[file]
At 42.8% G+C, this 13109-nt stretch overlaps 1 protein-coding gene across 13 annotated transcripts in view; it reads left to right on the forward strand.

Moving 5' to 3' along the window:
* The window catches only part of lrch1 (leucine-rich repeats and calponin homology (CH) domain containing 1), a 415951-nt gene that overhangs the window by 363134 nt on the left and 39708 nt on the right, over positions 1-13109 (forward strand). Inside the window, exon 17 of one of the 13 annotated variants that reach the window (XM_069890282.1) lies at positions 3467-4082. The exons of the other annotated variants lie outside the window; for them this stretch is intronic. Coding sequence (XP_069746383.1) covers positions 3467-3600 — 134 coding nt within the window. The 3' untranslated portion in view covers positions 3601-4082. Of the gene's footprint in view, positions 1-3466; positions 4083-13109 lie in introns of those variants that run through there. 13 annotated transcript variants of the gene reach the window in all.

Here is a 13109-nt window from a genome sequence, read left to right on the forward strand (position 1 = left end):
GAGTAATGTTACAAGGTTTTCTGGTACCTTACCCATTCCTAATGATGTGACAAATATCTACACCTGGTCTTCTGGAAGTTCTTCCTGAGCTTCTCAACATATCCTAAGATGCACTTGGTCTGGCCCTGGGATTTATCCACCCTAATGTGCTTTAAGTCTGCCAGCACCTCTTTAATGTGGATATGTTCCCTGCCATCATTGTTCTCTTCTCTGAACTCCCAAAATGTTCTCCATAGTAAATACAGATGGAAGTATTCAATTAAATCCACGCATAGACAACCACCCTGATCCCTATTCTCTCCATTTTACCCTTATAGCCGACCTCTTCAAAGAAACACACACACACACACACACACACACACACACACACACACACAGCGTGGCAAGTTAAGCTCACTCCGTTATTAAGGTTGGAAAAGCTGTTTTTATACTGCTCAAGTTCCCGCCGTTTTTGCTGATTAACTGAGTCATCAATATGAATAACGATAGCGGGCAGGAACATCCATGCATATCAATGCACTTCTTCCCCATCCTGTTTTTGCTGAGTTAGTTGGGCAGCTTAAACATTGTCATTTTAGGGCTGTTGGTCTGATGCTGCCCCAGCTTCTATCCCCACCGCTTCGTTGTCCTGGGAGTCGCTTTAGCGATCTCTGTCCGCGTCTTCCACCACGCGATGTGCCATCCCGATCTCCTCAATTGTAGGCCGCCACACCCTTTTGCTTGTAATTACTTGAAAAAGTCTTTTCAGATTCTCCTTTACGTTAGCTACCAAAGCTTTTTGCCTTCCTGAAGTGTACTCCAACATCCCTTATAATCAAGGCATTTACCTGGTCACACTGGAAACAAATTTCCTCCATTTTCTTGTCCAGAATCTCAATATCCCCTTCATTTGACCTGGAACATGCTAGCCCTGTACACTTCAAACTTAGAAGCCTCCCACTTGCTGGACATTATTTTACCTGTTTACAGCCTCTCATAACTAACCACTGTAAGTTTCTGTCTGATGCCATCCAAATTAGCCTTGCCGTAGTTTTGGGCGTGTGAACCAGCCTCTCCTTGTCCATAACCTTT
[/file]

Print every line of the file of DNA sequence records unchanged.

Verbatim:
At 42.8% G+C, this 13109-nt stretch overlaps 1 protein-coding gene across 13 annotated transcripts in view; it reads left to right on the forward strand.

Moving 5' to 3' along the window:
* The window catches only part of lrch1 (leucine-rich repeats and calponin homology (CH) domain containing 1), a 415951-nt gene that overhangs the window by 363134 nt on the left and 39708 nt on the right, over positions 1-13109 (forward strand). Inside the window, exon 17 of one of the 13 annotated variants that reach the window (XM_069890282.1) lies at positions 3467-4082. The exons of the other annotated variants lie outside the window; for them this stretch is intronic. Coding sequence (XP_069746383.1) covers positions 3467-3600 — 134 coding nt within the window. The 3' untranslated portion in view covers positions 3601-4082. Of the gene's footprint in view, positions 1-3466; positions 4083-13109 lie in introns of those variants that run through there. 13 annotated transcript variants of the gene reach the window in all.

Here is a 13109-nt window from a genome sequence, read left to right on the forward strand (position 1 = left end):
GAGTAATGTTACAAGGTTTTCTGGTACCTTACCCATTCCTAATGATGTGACAAATATCTACACCTGGTCTTCTGGAAGTTCTTCCTGAGCTTCTCAACATATCCTAAGATGCACTTGGTCTGGCCCTGGGATTTATCCACCCTAATGTGCTTTAAGTCTGCCAGCACCTCTTTAATGTGGATATGTTCCCTGCCATCATTGTTCTCTTCTCTGAACTCCCAAAATGTTCTCCATAGTAAATACAGATGGAAGTATTCAATTAAATCCACGCATAGACAACCACCCTGATCCCTATTCTCTCCATTTTACCCTTATAGCCGACCTCTTCAAAGAAACACACACACACACACACACACACACACACACACACACACACAGCGTGGCAAGTTAAGCTCACTCCGTTATTAAGGTTGGAAAAGCTGTTTTTATACTGCTCAAGTTCCCGCCGTTTTTGCTGATTAACTGAGTCATCAATATGAATAACGATAGCGGGCAGGAACATCCATGCATATCAATGCACTTCTTCCCCATCCTGTTTTTGCTGAGTTAGTTGGGCAGCTTAAACATTGTCATTTTAGGGCTGTTGGTCTGATGCTGCCCCAGCTTCTATCCCCACCGCTTCGTTGTCCTGGGAGTCGCTTTAGCGATCTCTGTCCGCGTCTTCCACCACGCGATGTGCCATCCCGATCTCCTCAATTGTAGGCCGCCACACCCTTTTGCTTGTAATTACTTGAAAAAGTCTTTTCAGATTCTCCTTTACGTTAGCTACCAAAGCTTTTTGCCTTCCTGAAGTGTACTCCAACATCCCTTATAATCAAGGCATTTACCTGGTCACACTGGAAACAAATTTCCTCCATTTTCTTGTCCAGAATCTCAATATCCCCTTCATTTGACCTGGAACATGCTAGCCCTGTACACTTCAAACTTAGAAGCCTCCCACTTGCTGGACATTATTTTACCTGTTTACAGCCTCTCATAACTAACCACTGTAAGTTTCTGTCTGATGCCATCCAAATTAGCCTTGCCGTAGTTTTGGGCGTGTGAACCAGCCTCTCCTTGTCCATAACCTTT